One of the most common drawbacks of using chatbots and other similar artificial intelligence models is the difficulty that humans have when it comes to detecting if, for example, an article has been created thanks to an AI or, instead, has been created. written a person OpenAI, luckily, has found the solution. The company founded by Elon Musk He has launched a tool capable of detecting if a text has been generated through ChatGPT or other similar AIs. They affirm, yes, that “it is not totally reliable”.
The new OpenAI tool, in particular, supports up to 34 language models that work in a similar way to ChatGPT. Its mechanics is simple: the user only has to enter the text in a publicly available classifier through the company’s website. Then, click on the Submit button, and wait for the AI to detect if there is a possibility that this writing has been generated by artificial intelligence or if, instead, it is a text created by a human.
The new OpenAI text classifier, however, is not completely reliable. The company claims that the tool “correctly identifies 26% of AI-written text.” It also ensures that 9% of the time it gives false positives. That is, it incorrectly labels human-written text and classifies it as AI-written text.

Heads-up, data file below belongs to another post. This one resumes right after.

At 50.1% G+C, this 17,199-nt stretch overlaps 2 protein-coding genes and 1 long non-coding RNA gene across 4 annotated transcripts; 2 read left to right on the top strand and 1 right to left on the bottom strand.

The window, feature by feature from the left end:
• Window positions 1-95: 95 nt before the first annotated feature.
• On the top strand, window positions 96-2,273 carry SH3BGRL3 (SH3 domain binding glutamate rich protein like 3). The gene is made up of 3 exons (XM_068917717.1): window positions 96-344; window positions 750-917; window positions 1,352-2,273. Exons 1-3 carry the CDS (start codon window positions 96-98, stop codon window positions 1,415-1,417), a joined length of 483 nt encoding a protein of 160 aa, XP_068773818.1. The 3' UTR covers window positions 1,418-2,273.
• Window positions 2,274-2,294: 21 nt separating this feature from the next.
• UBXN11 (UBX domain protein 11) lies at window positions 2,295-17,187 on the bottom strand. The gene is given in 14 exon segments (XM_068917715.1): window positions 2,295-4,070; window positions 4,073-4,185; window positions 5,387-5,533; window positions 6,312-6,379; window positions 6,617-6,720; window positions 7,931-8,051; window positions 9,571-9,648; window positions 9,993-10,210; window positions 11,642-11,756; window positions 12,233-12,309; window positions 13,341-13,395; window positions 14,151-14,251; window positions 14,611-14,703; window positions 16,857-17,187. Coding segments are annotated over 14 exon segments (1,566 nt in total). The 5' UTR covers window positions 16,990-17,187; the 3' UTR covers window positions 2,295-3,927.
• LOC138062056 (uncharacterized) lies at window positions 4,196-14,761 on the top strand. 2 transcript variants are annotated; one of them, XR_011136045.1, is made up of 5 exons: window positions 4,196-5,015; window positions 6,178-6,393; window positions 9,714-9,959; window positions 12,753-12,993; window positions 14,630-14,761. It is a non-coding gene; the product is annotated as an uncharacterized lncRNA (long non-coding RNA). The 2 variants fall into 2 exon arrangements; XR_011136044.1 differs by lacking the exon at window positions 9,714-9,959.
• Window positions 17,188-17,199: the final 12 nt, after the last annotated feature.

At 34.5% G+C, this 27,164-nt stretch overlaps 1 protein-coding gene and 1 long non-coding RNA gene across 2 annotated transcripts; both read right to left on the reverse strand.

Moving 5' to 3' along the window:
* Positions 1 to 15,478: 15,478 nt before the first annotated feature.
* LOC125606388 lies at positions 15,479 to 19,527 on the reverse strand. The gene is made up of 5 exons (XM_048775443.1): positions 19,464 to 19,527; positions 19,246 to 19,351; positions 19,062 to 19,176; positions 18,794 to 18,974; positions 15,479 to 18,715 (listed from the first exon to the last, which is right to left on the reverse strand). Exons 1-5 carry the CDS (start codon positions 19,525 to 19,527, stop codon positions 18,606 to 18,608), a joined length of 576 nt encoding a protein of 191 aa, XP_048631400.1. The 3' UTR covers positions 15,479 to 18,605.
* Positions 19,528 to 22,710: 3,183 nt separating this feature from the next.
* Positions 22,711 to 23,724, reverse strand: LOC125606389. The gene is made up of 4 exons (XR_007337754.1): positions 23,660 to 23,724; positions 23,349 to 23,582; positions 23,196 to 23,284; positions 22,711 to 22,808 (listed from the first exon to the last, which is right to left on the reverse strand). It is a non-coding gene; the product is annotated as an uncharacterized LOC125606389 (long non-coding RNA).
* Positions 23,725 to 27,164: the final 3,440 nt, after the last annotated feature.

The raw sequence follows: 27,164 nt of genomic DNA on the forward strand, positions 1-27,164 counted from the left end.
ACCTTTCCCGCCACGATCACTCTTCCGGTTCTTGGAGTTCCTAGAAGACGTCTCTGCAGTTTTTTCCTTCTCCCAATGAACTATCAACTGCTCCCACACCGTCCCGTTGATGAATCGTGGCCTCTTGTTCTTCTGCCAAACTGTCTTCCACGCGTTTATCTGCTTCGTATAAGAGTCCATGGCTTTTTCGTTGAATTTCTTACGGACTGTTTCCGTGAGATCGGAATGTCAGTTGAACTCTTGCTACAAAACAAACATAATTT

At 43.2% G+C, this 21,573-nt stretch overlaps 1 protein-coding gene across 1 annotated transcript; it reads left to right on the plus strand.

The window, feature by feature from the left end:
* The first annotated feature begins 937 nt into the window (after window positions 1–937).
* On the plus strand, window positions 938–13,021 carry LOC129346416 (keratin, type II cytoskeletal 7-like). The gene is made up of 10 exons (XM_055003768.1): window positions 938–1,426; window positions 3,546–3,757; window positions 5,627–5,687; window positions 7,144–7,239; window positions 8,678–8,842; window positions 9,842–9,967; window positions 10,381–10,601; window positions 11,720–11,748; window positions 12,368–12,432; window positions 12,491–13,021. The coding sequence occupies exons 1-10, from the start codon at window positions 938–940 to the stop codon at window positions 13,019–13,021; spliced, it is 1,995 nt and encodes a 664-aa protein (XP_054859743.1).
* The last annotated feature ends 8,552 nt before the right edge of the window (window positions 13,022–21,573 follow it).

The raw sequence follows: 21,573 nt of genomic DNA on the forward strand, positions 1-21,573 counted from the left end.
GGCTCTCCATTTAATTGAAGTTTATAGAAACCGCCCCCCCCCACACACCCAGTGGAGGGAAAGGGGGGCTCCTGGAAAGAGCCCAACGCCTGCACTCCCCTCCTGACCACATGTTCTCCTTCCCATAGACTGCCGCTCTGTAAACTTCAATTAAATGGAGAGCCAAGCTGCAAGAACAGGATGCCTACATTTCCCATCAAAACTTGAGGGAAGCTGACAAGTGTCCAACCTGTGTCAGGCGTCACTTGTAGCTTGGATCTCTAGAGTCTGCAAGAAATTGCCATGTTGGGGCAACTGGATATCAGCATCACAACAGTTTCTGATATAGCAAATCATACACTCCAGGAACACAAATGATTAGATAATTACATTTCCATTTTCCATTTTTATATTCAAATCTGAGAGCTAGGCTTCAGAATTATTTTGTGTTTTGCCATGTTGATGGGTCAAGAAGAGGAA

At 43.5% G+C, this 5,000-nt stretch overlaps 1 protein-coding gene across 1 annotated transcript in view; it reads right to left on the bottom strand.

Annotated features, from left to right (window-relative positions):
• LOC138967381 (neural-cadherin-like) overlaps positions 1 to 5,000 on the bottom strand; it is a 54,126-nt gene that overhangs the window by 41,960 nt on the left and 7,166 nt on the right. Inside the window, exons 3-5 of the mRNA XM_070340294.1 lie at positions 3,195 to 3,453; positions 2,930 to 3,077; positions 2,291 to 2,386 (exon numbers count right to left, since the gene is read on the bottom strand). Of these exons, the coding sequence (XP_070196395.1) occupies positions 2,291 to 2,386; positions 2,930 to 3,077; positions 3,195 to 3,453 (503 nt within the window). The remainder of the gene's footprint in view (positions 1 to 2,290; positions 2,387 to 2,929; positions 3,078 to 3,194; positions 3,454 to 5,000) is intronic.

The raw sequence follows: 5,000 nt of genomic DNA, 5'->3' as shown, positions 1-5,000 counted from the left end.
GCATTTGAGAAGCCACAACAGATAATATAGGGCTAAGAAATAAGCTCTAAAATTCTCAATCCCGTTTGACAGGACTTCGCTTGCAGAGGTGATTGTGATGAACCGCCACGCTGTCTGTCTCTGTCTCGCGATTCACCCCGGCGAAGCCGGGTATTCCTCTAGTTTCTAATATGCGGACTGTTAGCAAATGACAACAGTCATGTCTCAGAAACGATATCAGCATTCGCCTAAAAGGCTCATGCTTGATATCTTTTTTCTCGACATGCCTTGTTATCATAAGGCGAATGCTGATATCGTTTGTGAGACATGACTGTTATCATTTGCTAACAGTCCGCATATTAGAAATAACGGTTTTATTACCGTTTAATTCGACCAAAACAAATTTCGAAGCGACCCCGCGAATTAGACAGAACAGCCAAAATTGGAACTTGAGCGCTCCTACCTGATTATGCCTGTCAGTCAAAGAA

The platform, however, will offer different results to allow the user to know what the level of precision is when identifying that text. For example, if the AI cannot fully tell whether the content was written by a model like ChatGPT or by a human, it will display the result as unclear or possible. If, on the other hand, he believes that it really has been generated by artificial intelligence, he would label it as “very unlikely”.
The new tool to detect if a text has been written by ChatGPT or another AI is very limited
The tool also has some limitations. It can only accurately detect whether a text has been written by ChatGPT or a similar AI if the text is at least 1,000 words long and is written in English. In addition, if someone modifies a text generated by an AI, the classifier will have difficulties to verify if that content is really written by an artificial intelligence.
It also cannot distinguish very predictable texts. For example, a list with the countries of the world ordered alphabetically. Or, those in which the results are exactly the same, are written by an AI, or by a human.
In any case, the new tool can be useful to avoid those false statements that claim that a text has been written by a human, when it has actually been generated by artificial intelligence. This applies, above all, in the classroom. And it’s certainly a response to the growing trend of students using ChatGPT and similar models for homework and other work. The new classifier, however, may also have “an impact on journalists, disinformation researchers, and other groups,” says OpenAI.